Myanmar calls EOI for fourth telecoms operator

The government has asked international telecoms operators to submit expressions of interest ahead of a tender for the country’s fourth operator licence, to be awarded in 2016.

Companies will apply to join a local consortium of 11 local firms and investors, and a state partner, according to an EOI document seen by The Myanmar Times.

The fourth operator will be majority locally owned. EOIs are expected no later than 5pm on December 18, the document said.

Consultant Roland Berger will help the tender selection committee to choose the foreign partner, after signing an agreement on December 9.

The German company managed the government’s last international telecoms tender, a hotly-contested race for two licences, which were granted to Norway’s Telenor and Qatar’s Ooredoo.

The country’s third operator is state-owned Myanma Posts and Telecommunications.

The newest tender winner will join an 11-company consortium comprising Myanmar Technologies and Investment Corporation, Myanmar ICT Development Corporation, Myanmar Agribusiness Public Corporation, Shwe Pyi Tagon Telecommunication Public Company, Golden Land East Asia Development, Myanmar Edible Oil Industrial Public Corporation, Myanmar Industries Alliance Public, Myanmar Agriculture and General Development Public, International Power Generation Public Company, Royal Yatanarpon Telecom Public Company and Mahar Yoma Public Company, the EOI document said.

U Shane Thu Aung, director at Royal Yatanarpon Telecom (YTP), said the local consortium will be called Myanmar National Telecom Holding Public.

The fourth licence will have an initial duration of 15 years, and will be renewable for at least 10 additional years, subject to compliance – the same terms as were granted to Telenor and Ooredoo.

The EOI document, issued by the Ministry of Communications and Information Technology (MCIT), does not specify how much capital the foreign partner will need to bring to the table.

It said, “The foreign telecom operator shall bring in the necessary expertise and financing to ensure successful rollout and commercial operations”.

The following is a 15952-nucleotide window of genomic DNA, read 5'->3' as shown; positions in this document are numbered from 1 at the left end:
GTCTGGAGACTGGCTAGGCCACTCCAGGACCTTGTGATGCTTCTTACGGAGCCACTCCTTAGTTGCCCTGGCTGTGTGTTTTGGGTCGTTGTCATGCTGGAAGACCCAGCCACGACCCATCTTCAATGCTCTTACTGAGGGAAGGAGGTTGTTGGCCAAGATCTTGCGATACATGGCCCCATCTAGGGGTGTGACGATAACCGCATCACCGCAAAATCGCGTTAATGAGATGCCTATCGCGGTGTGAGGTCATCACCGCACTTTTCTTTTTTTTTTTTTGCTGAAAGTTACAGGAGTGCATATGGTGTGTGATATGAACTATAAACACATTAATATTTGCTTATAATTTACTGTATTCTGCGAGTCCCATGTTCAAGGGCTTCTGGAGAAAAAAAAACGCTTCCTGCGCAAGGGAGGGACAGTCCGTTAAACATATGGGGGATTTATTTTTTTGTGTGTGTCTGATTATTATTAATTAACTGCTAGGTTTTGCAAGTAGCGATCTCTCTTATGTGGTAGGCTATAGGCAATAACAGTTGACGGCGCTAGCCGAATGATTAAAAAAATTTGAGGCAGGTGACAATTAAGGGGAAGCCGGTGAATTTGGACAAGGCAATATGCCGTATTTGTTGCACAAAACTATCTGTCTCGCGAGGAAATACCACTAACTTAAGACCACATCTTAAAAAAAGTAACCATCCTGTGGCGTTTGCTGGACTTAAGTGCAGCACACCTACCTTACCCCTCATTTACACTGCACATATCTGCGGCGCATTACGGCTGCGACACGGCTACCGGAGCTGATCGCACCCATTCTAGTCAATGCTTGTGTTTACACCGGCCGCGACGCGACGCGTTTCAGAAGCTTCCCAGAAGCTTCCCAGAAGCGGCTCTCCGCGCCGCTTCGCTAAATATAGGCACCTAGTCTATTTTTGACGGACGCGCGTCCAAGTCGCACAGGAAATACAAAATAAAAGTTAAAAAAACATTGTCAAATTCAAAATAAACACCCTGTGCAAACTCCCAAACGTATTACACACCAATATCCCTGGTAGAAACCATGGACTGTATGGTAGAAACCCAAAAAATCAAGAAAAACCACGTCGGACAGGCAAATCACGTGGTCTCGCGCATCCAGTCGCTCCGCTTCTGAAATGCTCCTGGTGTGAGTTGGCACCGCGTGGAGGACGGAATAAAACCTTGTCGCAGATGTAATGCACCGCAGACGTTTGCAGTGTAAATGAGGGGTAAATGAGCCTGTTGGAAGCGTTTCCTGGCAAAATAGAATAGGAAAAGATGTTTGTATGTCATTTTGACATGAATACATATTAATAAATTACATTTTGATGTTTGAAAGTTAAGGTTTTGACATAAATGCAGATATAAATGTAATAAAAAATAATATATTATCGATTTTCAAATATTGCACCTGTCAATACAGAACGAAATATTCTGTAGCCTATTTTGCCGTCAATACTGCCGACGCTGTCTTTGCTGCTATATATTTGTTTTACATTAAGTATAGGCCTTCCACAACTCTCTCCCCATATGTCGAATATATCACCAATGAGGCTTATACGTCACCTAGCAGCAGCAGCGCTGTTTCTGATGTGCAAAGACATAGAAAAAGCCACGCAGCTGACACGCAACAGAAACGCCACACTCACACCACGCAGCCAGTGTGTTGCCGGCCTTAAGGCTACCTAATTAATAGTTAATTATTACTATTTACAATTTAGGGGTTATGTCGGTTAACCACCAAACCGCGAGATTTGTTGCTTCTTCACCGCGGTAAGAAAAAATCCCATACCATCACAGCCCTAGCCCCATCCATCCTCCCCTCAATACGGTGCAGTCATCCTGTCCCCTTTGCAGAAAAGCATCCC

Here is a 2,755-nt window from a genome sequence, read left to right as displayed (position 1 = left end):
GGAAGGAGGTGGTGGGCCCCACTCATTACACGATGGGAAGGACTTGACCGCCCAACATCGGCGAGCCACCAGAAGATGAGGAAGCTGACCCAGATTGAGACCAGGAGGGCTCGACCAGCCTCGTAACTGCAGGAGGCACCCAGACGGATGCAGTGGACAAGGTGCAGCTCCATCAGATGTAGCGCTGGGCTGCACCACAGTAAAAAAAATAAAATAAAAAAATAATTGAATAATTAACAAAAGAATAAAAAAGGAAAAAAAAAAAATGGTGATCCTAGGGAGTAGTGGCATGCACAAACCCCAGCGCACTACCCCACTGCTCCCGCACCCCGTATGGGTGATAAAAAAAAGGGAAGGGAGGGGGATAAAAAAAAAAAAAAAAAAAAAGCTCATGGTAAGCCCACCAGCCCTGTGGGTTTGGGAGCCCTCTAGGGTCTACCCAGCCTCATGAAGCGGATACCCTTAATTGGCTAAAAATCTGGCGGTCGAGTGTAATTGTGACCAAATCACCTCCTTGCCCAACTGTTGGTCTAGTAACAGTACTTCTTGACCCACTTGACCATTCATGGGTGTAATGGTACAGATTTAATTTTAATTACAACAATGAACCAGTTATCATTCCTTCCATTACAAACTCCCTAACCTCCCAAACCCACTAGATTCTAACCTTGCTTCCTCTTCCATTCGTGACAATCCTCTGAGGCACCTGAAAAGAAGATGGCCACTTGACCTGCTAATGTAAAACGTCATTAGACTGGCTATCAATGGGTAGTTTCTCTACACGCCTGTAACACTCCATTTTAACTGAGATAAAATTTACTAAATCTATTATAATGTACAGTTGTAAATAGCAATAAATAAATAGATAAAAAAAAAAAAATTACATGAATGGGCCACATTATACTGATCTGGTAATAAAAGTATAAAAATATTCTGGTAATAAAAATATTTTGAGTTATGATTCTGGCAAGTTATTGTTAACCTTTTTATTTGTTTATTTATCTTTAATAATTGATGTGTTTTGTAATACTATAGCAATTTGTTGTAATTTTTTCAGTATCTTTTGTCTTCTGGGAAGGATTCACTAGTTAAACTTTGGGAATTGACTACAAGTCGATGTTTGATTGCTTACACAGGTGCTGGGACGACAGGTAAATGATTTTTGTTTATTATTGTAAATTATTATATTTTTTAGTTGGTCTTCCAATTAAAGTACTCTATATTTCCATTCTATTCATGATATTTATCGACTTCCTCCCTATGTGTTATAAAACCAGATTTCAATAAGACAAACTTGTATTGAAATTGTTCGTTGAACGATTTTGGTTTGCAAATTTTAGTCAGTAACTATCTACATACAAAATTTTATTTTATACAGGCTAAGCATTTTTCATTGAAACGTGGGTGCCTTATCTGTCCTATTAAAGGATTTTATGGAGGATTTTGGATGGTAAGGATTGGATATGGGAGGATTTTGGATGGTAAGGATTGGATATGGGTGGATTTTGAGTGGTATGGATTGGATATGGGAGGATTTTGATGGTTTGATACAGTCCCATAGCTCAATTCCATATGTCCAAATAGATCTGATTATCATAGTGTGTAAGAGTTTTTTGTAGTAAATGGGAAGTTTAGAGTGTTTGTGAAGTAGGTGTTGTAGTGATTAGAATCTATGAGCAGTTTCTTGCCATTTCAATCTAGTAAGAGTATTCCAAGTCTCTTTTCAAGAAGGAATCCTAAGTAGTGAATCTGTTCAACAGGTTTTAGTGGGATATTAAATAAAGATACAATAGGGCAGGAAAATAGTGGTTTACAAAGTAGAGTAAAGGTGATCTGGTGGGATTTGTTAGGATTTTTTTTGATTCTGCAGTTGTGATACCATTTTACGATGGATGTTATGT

“The hereby proposed structure of the fourth operator will allow a healthy mix of local know-how with international expertise and will hence create business potential for local companies.”

The licence will be granted next year, subject to approvals, once the joint venture has been formed, said U Chit Wai, secretary of the tender selection committee.

“We are working hard to award the licence as quickly as possible. Once the local consortium has found a partner, we will grant the licence during 2016,” he told The Myanmar Times.

Time is of the essence. Ooredoo, Telenor and MPT have racked up millions of subscribers, increasing mobile penetration from 10 percent in 2013 to over 60pc by September 2015, according to MCIT figures.

Telenor reported 11.8 million subscribers and Ooredoo counted 4.8 million customers in the companies’ third-quarter results. MPT has roughly 16 million users, its Japanese partner KDDI said last month.

Between 60-70pc of customers are using smartphones, the communications ministry said in its EOI documents, “a uniquely high uptake at this early stage of development compared to anywhere else in the world”.

To ensure it is competitive, the fourth operator should enter the market as quickly as possible, and offer a cheap service, said Daw Htike Htike Aung, project director at the Myanmar ICT for Development Organisation.

“Its priority should be to bring internet services to rural areas,” she told The Myanmar Times.

“Of course, mobile users like a high-quality, cheap service. If the fourth operator is able to provide this, it may be able to compete with the others.”

For U Shane Thu Aung, if the fourth operator can offer a value-added service, it will secure the attention of mobile users.

“Prices and promotions for voice calls are good at the moment, so the fourth operator will find it difficult to compete in this area,” he said. “However, if it offers additional services, it may be able to secure a good market share.”

For over a year, it was rumoured that YTP would receive the fourth licence in conjunction with a foreign partner.

The process was previously led by YTP, according to earlier comments by U Than Htun Aung, director of MCIT Posts and Telecommunications Department, but to ensure efficiency was put under the purview of a steering committee.

YTP in the past has held discussions with potential foreign partners including Vietnam’s Viettel Group, Thailand’s True Corporation Public Company and Malaysia’s Axiata Group, which has since agreed to buy a 75 percent stake in Digicel Group’s Myanmar Tower Company.

Source: Myanmar Times

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